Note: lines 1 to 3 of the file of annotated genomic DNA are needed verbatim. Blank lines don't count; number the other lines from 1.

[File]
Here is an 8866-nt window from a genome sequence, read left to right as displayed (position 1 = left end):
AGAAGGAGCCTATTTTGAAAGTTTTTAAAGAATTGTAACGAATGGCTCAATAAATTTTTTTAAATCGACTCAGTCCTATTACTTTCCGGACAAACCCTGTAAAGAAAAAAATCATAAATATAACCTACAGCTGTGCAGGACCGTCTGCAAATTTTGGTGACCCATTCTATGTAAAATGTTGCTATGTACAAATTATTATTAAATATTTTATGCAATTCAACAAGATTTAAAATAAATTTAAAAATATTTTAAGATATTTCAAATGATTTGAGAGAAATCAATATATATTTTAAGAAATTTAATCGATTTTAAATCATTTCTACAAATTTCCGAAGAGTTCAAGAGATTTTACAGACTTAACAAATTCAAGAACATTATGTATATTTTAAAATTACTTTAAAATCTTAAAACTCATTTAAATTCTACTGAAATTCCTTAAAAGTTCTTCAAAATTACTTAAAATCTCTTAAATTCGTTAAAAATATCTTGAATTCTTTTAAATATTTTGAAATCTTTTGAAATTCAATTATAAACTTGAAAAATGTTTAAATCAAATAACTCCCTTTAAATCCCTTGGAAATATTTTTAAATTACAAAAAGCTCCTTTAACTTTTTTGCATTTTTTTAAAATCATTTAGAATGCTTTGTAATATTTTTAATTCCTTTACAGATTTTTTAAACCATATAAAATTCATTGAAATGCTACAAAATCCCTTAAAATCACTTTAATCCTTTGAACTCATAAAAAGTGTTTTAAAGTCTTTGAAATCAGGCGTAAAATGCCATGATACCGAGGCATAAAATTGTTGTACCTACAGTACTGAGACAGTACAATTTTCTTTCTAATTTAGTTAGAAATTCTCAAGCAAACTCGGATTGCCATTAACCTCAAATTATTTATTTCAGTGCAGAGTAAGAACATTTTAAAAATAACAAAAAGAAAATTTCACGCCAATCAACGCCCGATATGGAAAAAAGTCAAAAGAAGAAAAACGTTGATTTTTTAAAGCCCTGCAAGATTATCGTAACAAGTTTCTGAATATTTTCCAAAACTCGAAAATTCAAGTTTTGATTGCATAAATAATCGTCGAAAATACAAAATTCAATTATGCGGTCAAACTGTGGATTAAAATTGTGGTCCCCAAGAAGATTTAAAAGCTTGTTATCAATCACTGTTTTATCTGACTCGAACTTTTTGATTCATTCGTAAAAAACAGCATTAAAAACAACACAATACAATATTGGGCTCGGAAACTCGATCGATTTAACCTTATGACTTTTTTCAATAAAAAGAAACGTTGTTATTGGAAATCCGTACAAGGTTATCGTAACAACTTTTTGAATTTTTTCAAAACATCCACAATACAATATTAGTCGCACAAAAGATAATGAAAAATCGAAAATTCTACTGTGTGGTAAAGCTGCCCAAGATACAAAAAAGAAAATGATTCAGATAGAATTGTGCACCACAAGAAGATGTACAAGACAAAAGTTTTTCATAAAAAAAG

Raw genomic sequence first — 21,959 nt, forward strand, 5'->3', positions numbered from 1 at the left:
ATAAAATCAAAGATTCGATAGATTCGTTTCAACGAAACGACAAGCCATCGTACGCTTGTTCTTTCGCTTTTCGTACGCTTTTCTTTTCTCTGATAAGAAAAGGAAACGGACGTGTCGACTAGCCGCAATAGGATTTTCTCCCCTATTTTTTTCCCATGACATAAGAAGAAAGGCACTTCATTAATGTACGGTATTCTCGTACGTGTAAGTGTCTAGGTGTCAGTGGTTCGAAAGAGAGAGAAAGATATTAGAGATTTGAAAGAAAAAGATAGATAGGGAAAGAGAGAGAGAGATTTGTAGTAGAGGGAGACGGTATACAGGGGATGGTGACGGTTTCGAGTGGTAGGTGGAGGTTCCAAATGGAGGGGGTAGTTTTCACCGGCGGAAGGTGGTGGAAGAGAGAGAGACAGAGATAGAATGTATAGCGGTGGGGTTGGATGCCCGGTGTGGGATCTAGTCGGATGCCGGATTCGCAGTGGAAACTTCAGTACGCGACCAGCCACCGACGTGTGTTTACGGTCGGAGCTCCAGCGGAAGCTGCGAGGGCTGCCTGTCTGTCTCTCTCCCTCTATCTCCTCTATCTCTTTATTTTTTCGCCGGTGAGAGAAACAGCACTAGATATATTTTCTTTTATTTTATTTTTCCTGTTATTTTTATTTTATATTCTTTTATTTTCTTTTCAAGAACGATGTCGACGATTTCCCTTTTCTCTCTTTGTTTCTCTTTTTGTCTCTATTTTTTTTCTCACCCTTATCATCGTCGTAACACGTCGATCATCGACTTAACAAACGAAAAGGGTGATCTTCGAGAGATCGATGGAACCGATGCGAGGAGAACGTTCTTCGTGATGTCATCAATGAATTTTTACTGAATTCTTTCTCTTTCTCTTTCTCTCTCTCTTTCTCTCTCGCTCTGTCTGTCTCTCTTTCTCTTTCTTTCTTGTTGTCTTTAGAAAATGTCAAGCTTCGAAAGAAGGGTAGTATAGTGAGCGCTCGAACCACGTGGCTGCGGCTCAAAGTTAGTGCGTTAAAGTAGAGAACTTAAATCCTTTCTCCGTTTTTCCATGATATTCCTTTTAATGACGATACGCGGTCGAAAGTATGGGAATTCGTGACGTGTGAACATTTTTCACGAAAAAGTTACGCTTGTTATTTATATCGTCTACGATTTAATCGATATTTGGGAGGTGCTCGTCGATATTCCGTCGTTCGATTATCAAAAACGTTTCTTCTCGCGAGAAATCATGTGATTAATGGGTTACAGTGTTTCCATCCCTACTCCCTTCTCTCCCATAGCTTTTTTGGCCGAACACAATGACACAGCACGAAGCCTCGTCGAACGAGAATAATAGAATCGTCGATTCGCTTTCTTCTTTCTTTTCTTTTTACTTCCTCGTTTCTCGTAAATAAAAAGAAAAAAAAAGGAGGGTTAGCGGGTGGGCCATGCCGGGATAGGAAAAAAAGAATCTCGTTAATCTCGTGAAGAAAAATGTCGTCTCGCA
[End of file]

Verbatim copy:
Here is an 8866-nt window from a genome sequence, read left to right as displayed (position 1 = left end):
AGAAGGAGCCTATTTTGAAAGTTTTTAAAGAATTGTAACGAATGGCTCAATAAATTTTTTTAAATCGACTCAGTCCTATTACTTTCCGGACAAACCCTGTAAAGAAAAAAATCATAAATATAACCTACAGCTGTGCAGGACCGTCTGCAAATTTTGGTGACCCATTCTATGTAAAATGTTGCTATGTACAAATTATTATTAAATATTTTATGCAATTCAACAAGATTTAAAATAAATTTAAAAATATTTTAAGATATTTCAAATGATTTGAGAGAAATCAATATATATTTTAAGAAATTTAATCGATTTTAAATCATTTCTACAAATTTCCGAAGAGTTCAAGAGATTTTACAGACTTAACAAATTCAAGAACATTATGTATATTTTAAAATTACTTTAAAATCTTAAAACTCATTTAAATTCTACTGAAATTCCTTAAAAGTTCTTCAAAATTACTTAAAATCTCTTAAATTCGTTAAAAATATCTTGAATTCTTTTAAATATTTTGAAATCTTTTGAAATTCAATTATAAACTTGAAAAATGTTTAAATCAAATAACTCCCTTTAAATCCCTTGGAAATATTTTTAAATTACAAAAAGCTCCTTTAACTTTTTTGCATTTTTTTAAAATCATTTAGAATGCTTTGTAATATTTTTAATTCCTTTACAGATTTTTTAAACCATATAAAATTCATTGAAATGCTACAAAATCCCTTAAAATCACTTTAATCCTTTGAACTCATAAAAAGTGTTTTAAAGTCTTTGAAATCAGGCGTAAAATGCCATGATACCGAGGCATAAAATTGTTGTACCTACAGTACTGAGACAGTACAATTTTCTTTCTAATTTAGTTAGAAATTCTCAAGCAAACTCGGATTGCCATTAACCTCAAATTATTTATTTCAGTGCAGAGTAAGAACATTTTAAAAATAACAAAAAGAAAATTTCACGCCAATCAACGCCCGATATGGAAAAAAGTCAAAAGAAGAAAAACGTTGATTTTTTAAAGCCCTGCAAGATTATCGTAACAAGTTTCTGAATATTTTCCAAAACTCGAAAATTCAAGTTTTGATTGCATAAATAATCGTCGAAAATACAAAATTCAATTATGCGGTCAAACTGTGGATTAAAATTGTGGTCCCCAAGAAGATTTAAAAGCTTGTTATCAATCACTGTTTTATCTGACTCGAACTTTTTGATTCATTCGTAAAAAACAGCATTAAAAACAACACAATACAATATTGGGCTCGGAAACTCGATCGATTTAACCTTATGACTTTTTTCAATAAAAAGAAACGTTGTTATTGGAAATCCGTACAAGGTTATCGTAACAACTTTTTGAATTTTTTCAAAACATCCACAATACAATATTAGTCGCACAAAAGATAATGAAAAATCGAAAATTCTACTGTGTGGTAAAGCTGCCCAAGATACAAAAAAGAAAATGATTCAGATAGAATTGTGCACCACAAGAAGATGTACAAGACAAAAGTTTTTCATAAAAAAAG

Raw genomic sequence first — 21,959 nt, forward strand, 5'->3', positions numbered from 1 at the left: